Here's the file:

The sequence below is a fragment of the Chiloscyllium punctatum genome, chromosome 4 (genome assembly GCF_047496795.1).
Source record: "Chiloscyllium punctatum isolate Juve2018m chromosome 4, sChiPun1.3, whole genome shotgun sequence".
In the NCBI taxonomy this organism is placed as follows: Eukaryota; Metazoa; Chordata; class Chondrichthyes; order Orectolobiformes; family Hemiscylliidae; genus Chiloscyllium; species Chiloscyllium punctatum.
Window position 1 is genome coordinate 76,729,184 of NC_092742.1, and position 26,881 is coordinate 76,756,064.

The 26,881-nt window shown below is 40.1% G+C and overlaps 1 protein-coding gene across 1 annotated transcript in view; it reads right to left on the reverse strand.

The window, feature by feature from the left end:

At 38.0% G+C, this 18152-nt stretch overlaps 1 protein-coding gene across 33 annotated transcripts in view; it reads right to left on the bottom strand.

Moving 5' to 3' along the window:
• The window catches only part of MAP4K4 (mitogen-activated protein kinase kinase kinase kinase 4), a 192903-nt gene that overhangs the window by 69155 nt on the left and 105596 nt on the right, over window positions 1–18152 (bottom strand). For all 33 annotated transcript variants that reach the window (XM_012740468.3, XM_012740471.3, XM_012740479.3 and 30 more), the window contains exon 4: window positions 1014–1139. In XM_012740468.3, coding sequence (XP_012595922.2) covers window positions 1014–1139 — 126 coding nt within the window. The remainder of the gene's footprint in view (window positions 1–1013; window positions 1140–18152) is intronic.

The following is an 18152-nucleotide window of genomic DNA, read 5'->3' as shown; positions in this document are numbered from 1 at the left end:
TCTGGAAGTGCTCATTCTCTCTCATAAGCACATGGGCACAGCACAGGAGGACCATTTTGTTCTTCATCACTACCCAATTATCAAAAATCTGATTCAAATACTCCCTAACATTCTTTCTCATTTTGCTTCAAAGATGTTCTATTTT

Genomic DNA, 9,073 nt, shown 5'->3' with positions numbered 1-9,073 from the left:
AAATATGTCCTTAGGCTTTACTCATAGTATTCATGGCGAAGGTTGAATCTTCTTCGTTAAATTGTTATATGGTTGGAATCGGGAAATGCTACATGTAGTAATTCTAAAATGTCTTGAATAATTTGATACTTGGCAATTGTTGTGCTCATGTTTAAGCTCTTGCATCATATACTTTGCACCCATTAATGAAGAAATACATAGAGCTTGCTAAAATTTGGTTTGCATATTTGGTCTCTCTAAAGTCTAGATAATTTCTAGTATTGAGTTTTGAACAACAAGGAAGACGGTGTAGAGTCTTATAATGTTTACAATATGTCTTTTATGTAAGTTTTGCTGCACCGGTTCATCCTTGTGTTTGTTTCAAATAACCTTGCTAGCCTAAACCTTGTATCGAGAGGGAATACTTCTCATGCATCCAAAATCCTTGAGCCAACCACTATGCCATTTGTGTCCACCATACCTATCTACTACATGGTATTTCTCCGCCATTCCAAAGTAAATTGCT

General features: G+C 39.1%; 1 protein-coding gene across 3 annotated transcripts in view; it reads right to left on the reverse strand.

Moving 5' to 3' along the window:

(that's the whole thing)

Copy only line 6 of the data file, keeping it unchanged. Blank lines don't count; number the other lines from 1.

The window, feature by feature from the left end: